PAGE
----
TERRE HAUTE —
Bill Wolfe thumbed through a series of photographs documenting his sculpture of basketball legend Larry Bird.
I’d asked Bill to study them and describe the scenes depicted.
The pictures chronicle the nine months it took the artist to create a 15-foot likeness of Indiana State University’s most recognizable alumnus. The images, taken by Tribune-Star chief photographer Joe Garza, captivate the eyes. All were shot with existing light only, and no flash, even into the wee hours of the long nights Wolfe worked, as darkness filled the windows of his Ohio Street studio in downtown Terre Haute.
One photo, in particular, made Bill pause. Joe snapped it last January, as Bill transformed the statue from a hard-foam model to clay, months before an Indianapolis foundry cast his Bird piece into its final, elegant state — 2,000 pounds of bronze. The photo showed Bill toting the sculpture’s gigantic basketball, also grasped by the figure’s detached hands, across the studio floor. It wasn’t the surreal look of a 58-year-old guy lugging an outsized sphere that grabbed Bill’s attention. Instead, it was his own appearance.
“It looks like I’ve lost weight in the process,” Bill said quietly.
He had. Those nine months, spent crafting the largest project of his career, overlapped his work on three other significant artworks.
There was “no time to eat,” he said, staring at the photo.
“Pretty much, the studio encompassed my whole life at the time,” Bill said. “Looking back,” he added, “I don’t know how I did it.”
Yet, he did, thank goodness.
The end result of his work-now-eat-later effort fills a glaring cultural void in this community. Ever since Bird turned Indiana State from unheralded to unbeaten and thrust the Sycamores into college basketball’s elite and its most ballyhooed showdown ever — the 1979 NCAA Final against Magic Johnson’s Michigan State Spartans and “The Game That Changed The Game” — the outside world has most often recognized Terre Haute by its link to Larry Legend. Most Hauteans have revealed their hometown to a stranger and heard in response, “You’re from Terre Haute? Larry Bird, right?” And, for years, curious travelers and visiting basketball teams have wandered in and around Bird’s ISU homecourt, Hulman Center, searching for the obvious …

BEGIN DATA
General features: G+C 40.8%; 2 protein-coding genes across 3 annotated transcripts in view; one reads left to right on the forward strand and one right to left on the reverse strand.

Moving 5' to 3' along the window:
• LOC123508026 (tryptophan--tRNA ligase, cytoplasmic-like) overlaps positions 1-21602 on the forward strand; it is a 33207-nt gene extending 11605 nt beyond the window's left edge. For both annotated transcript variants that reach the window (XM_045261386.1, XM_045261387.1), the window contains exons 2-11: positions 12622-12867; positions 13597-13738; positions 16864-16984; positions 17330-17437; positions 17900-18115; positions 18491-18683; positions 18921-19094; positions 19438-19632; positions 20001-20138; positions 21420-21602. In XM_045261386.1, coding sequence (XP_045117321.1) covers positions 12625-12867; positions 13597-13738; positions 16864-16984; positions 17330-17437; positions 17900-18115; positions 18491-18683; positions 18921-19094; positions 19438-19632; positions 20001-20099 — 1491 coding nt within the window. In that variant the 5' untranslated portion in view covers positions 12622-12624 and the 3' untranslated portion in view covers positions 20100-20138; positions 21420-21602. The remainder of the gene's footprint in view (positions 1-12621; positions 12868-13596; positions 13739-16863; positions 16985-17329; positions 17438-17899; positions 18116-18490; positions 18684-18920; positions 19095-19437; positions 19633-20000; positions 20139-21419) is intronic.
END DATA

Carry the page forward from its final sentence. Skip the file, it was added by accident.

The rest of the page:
Our statue of Larry Bird.
Such wayfarers will no longer leave town disappointed. Bill’s sculpture of Bird, in that iconic shooting form, will forever overlook the walkway to the south entrance of Hulman Center. ISU will unveil the statue in an 11:30 a.m. ceremony Saturday. Watching will be Bird, many of his notable friends and family members, dignitaries and residents of this city — a place that Bird helped rediscover its passion during three glorious winters all those years ago.
Bill will be watching, too. He hopes Bird will be proud of what he sees and that the sculpture becomes the most-photographed landmark in Terre Haute.
As modest and unassuming as he is, the artist appreciates Saturday’s significance.
“It’ll be a big day for me, a big day for Larry, and a big day for Terre Haute and Indiana State University,” he said.
It took dozens of late nights to produce this big day. While the city slept, Bill shaped and detailed Bird’s figure in two sections — from the torso up, and from the waist down, for logistical reasons. Working on a pair of 7-foot-plus halves was simpler than a 15-footer. Bill first carved the contours in foam, using a hefty knife and smaller, finer implements. Then, he coated the foam model in clay, heated in a microwave oven to make the material more pliable, as he sharpened the focused eyes, floppy hair, pointed elbows and flowing jersey. Before connecting the halves, Bill labored on the statue in two sections. The pieces stood — head and shoulders upright and legs upside down — clearly visible through the vast windows of his studio, which formerly housed an auto showroom. Peculiar as it looked, passers-by recognized what Bill was up to and gave him thumbs-up signs.
“I’d be working here in the dark, and I would be facing [away from Ohio Street], so I wouldn’t be paying attention to what was going on behind me outdoors,” Bill explained. “And I’d see a flash and think, ‘Where’d that come from?’ And there’s people standing outside with their cameras, taking pictures of me working on it.”